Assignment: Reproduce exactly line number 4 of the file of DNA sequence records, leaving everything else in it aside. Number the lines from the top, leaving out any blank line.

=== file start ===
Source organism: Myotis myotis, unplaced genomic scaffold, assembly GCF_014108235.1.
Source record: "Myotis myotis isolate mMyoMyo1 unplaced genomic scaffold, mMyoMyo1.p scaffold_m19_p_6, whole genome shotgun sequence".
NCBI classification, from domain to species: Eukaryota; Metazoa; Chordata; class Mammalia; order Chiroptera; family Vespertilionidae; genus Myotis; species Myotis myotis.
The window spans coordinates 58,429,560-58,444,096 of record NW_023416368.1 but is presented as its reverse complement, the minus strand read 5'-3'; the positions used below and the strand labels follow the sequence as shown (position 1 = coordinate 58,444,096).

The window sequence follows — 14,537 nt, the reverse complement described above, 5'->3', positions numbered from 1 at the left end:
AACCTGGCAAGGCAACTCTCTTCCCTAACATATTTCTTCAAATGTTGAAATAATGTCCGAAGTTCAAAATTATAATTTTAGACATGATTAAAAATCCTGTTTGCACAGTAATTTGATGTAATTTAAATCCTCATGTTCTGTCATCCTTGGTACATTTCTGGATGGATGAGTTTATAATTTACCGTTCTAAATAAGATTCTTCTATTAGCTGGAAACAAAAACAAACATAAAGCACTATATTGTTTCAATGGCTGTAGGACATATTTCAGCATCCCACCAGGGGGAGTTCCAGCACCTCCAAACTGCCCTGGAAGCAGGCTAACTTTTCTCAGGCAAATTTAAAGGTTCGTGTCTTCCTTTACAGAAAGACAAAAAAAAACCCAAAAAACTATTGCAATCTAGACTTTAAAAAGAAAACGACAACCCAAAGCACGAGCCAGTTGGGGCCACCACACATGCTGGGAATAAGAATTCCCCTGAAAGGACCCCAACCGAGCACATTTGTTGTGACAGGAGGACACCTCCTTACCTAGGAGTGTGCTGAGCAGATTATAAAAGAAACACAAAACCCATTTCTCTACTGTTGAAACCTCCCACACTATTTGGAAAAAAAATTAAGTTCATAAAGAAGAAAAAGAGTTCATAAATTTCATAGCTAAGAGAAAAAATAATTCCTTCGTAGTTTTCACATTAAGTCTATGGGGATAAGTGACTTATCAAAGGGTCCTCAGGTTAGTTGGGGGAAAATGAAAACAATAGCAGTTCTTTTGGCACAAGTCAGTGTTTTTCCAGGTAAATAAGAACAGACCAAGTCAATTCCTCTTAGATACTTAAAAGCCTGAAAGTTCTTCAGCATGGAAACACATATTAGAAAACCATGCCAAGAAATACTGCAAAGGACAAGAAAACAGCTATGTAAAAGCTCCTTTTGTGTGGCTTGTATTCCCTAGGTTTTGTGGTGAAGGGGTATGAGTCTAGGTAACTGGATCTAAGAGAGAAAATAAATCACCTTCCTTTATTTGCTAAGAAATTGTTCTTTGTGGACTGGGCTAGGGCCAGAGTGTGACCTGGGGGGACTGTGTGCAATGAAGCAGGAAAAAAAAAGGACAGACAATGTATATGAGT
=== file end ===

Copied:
The window spans coordinates 58,429,560-58,444,096 of record NW_023416368.1 but is presented as its reverse complement, the minus strand read 5'-3'; the positions used below and the strand labels follow the sequence as shown (position 1 = coordinate 58,444,096).